The Reality of childhood in YemenGovernment’s failure, hard life, and overwhelming despair [Archives:2004/759/Reportage]

August 29 2004

Hassan Al-Zaidi
Our children are the pillars of our future, and hold our hopes to build up this country. When we scrutinize the reality of Yemeni children, we surely feel a premonition of the ugly future awaiting Yemen in years to come.
Despite much media fuss in newspapers, and through workshops and organizations' discussions, the reality is something different. Childcare organizations in Yemen, the Childrens Parliament, child labor fight squads, and child smuggling police have not effected a change on the ground. Figures warn that hazards beset our children, and these phenomena forebode future catastrophes.

Official confession:
The government has admitted its failure to fulfil its primary responsibility towards children and improving their conditions. Minister of Social Affairs and Labor Abdul-Karim Al-Arhabi, said last week in his speech before the Childrens Parliament, “The government can not construct schools, nor can it provide healthcare or pave roads. “We are suffering from an increasing population crisis, and a bad education quality, while we have little petrol.”
Concerning the government's role in eradicating child labor, he said, “The government has made strides in child-related legislation. Many awareness programs need to be implemented before the society and responsible authorities can understand the seriousness of child labor.'
Thus we find that the government's role is still limited to papers. It is “ink on paper,” and has not impacted the virtual setting.

Child Parliament:
It is a distinctive experience that children have an assembly that represents them. Yet, the aim of the planners of this initiative is to get foreign funding. “The government makes legislations but does not apply them,” the parliament stated. It called on the government to shoulder its responsibility to safeguard children, and provide free-of-cost education and parks in all corners of the country.
It is something appreciable on the part of the Childrens Parliament.

Proliferation of organizations and more abuse of children:
It sounds likely that soon we will hear the birth of an organization claiming its fighting child smuggling, and does not fight it. Their first ritual they do is to appeal to international donors for funding the destination of which is known.
We need to conduct a probe into private and public organizations concerned with child issues: what they get, what they offered, and what they have done to cope with the risks surrounding our children.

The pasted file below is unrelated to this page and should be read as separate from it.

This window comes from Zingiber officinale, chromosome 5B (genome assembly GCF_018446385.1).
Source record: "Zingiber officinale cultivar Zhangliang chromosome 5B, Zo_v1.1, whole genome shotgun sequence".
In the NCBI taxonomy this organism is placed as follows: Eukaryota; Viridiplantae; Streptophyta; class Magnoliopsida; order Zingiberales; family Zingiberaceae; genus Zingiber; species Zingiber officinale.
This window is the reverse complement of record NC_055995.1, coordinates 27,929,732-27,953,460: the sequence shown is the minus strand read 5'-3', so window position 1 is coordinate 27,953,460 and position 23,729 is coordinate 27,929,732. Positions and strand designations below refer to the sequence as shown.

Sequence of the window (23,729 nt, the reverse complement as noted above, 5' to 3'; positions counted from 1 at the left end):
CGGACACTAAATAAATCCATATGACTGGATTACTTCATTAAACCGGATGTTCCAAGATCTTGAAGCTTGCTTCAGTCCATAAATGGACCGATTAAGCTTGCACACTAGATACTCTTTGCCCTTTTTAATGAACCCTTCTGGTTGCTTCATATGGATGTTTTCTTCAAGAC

Exaggeration for the sake of pocketing funds is a simple task, but what we should concentrate on is to be able to set up programs to eliminate negative phenomena.

Higher Council for Motherhood and Childhood complains of the Ministry of Finance:
The Higher Council for Motherhood and Childhood (HCMC), established by a presidential decree, has a pack of plans and programs, but it is complaining about the Ministry of Finance for not handing out the allotments needed for implementing its activities, said director of the HCMC in an earlier interview with the Yemen Times.
As though the bitter reality was not enough for children, new gangs have emerged, smuggling children across the border to Saudi Arabia, and using them as money earners. Not only that, these children are abused by these gangs.
Saudi authorities have returned a great deal of children to Yemen, and national police have caught smugglers with children at borders.
Information indicates that some have been sexually abused, employed in adult jobs, or sent into the street to work as beggars.
Parliamentarian Mansour Al-Zandani has revealed official documents proving the restoration of 3500 male and female children who were smuggled to neighboring countries. This case was described as tolling the knell of danger of the people, government and parliament.
The UNESEF and the Ministry of Social Affairs and Labor conducted in May 2004, visits to a border outpost to closely examine the phenomenon of smuggling children to neighboring countries.

Child Labor:
The number of children working in Yemen is estimated at four hundred thousand children. Some 30-40% of them work in hard conditions. The Ministry of Social Affairs and Labor has issued a set of regulations prohibiting jobs that cause health or moral risk, and defined the legal labor age at 14.

Observations in a city:
Children selling items in the streets or on pavements, and even sleep there, are usually seeking out a living. They earn money because their families depend mainly on them. Employers do not know conventions and regulations of child labor. Parents, too, ignore the danger lying in their offspring's labor and opting out of education.
It is observed that children are spending more time than adults working in order to earn money because their wages are low, ranging between YR 100-300 (1-105) daily.
These horrible figures tell us horrible stories about children opting out of school in favour of the labour market, and their immigration from rural to urban areas of work as hawkers, vendors etc. All these observations are due to economic factors. All of them are a warning of a foreboding catastrophe, while the government is inactive!